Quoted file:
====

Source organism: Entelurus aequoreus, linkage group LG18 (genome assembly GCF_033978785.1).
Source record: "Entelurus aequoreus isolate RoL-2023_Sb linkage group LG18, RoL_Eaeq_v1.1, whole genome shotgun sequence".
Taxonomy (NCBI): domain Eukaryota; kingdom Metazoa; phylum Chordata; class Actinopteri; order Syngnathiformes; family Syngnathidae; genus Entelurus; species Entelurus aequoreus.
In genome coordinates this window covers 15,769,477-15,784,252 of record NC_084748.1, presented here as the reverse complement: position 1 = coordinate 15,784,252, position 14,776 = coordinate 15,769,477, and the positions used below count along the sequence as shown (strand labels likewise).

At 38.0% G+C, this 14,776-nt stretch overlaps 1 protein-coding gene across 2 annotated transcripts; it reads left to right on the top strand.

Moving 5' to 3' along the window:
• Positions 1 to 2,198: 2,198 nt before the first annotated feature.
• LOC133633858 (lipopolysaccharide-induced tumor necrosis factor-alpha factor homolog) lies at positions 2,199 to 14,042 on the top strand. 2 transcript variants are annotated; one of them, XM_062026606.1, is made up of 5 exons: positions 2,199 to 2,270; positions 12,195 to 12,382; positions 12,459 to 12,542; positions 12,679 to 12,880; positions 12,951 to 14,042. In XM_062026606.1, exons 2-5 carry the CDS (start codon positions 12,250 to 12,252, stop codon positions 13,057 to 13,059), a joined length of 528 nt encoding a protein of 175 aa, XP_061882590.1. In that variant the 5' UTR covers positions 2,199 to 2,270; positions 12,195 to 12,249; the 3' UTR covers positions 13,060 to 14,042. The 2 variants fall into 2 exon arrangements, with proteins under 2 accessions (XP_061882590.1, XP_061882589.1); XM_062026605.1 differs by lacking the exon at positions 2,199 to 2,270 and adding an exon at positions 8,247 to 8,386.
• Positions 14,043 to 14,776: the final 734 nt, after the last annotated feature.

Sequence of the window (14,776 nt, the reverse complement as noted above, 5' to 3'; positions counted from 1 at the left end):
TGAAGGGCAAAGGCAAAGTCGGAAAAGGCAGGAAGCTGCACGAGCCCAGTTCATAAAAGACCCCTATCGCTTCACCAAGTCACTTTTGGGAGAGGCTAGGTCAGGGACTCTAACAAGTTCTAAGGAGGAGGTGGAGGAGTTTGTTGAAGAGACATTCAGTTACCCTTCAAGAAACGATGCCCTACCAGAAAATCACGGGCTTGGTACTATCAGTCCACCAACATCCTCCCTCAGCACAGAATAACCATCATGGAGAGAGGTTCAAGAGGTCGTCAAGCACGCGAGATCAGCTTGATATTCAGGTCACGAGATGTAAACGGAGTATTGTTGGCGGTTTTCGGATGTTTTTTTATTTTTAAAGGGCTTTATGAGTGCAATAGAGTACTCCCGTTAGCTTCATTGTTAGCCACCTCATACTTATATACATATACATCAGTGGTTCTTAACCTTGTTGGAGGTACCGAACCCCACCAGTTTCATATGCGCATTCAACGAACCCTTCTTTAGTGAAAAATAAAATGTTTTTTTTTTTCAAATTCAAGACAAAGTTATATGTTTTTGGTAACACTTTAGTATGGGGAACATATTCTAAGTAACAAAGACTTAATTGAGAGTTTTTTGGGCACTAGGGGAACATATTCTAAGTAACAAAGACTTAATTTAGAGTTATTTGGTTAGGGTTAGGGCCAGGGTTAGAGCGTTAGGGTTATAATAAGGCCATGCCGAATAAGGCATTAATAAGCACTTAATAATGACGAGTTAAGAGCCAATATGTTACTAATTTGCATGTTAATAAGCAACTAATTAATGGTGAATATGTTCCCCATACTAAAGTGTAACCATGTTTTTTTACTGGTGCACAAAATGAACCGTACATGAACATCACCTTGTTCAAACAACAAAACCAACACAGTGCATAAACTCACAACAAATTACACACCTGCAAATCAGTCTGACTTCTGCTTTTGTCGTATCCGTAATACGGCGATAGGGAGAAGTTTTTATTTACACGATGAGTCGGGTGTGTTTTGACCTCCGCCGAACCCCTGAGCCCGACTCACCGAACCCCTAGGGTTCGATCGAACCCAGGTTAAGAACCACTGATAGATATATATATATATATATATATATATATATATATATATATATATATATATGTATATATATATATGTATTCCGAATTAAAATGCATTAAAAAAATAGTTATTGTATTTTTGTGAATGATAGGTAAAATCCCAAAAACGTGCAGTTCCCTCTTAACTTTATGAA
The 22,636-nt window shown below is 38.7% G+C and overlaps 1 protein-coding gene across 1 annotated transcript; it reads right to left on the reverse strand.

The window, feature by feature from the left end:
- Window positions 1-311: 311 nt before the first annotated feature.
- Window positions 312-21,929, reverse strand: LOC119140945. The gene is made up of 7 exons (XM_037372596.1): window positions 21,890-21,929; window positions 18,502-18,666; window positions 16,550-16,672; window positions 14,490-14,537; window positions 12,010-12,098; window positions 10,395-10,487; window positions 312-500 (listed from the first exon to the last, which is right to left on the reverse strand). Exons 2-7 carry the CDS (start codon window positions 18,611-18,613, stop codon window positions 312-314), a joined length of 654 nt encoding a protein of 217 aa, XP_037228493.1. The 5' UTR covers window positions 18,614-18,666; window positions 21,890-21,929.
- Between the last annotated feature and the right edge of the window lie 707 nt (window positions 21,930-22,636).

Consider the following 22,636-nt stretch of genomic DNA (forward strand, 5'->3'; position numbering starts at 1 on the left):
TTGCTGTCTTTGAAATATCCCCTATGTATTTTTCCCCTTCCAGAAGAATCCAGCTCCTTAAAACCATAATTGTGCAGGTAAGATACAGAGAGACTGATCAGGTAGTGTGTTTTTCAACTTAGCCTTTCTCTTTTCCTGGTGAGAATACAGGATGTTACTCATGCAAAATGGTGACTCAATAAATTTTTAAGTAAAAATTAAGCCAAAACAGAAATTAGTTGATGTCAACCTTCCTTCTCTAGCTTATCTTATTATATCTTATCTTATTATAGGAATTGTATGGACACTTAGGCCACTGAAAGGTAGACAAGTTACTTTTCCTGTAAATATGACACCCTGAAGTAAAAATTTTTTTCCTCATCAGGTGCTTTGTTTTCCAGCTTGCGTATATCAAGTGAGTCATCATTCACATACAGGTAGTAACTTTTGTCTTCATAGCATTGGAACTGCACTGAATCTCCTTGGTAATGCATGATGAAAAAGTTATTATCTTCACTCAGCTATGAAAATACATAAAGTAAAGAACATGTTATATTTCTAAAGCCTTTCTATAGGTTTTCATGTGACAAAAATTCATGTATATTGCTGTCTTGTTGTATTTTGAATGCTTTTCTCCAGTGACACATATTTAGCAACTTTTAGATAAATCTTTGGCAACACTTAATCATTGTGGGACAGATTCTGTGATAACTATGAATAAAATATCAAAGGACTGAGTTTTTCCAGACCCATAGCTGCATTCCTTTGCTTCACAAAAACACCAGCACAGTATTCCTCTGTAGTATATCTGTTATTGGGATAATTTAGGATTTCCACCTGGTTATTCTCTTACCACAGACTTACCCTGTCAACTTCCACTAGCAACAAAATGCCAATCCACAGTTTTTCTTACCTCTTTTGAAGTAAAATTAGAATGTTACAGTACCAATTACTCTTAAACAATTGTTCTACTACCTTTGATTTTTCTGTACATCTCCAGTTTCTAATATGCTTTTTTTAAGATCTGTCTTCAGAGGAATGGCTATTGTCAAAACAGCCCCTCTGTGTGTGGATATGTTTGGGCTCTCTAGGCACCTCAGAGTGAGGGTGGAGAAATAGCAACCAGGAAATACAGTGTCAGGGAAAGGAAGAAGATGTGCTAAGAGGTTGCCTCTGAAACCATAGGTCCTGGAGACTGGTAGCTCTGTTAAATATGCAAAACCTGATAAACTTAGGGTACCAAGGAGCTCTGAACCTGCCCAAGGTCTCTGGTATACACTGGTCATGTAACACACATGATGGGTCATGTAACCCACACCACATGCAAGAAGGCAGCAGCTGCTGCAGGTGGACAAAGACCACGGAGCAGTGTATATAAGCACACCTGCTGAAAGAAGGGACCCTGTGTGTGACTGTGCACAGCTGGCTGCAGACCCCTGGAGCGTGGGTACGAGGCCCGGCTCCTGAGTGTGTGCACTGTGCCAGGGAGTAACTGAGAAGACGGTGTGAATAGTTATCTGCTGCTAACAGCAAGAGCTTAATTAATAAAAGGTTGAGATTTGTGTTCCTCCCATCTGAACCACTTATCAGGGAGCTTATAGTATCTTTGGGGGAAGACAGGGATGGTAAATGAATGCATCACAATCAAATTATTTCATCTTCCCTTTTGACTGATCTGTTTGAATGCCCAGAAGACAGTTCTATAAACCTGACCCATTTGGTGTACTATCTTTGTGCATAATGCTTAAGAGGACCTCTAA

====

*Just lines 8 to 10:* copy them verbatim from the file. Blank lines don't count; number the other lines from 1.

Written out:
• LOC133633858 (lipopolysaccharide-induced tumor necrosis factor-alpha factor homolog) lies at positions 2,199 to 14,042 on the top strand. 2 transcript variants are annotated; one of them, XM_062026606.1, is made up of 5 exons: positions 2,199 to 2,270; positions 12,195 to 12,382; positions 12,459 to 12,542; positions 12,679 to 12,880; positions 12,951 to 14,042. In XM_062026606.1, exons 2-5 carry the CDS (start codon positions 12,250 to 12,252, stop codon positions 13,057 to 13,059), a joined length of 528 nt encoding a protein of 175 aa, XP_061882590.1. In that variant the 5' UTR covers positions 2,199 to 2,270; positions 12,195 to 12,249; the 3' UTR covers positions 13,060 to 14,042. The 2 variants fall into 2 exon arrangements, with proteins under 2 accessions (XP_061882590.1, XP_061882589.1); XM_062026605.1 differs by lacking the exon at positions 2,199 to 2,270 and adding an exon at positions 8,247 to 8,386.
• Positions 14,043 to 14,776: the final 734 nt, after the last annotated feature.

Sequence of the window (14,776 nt, the reverse complement as noted above, 5' to 3'; positions counted from 1 at the left end):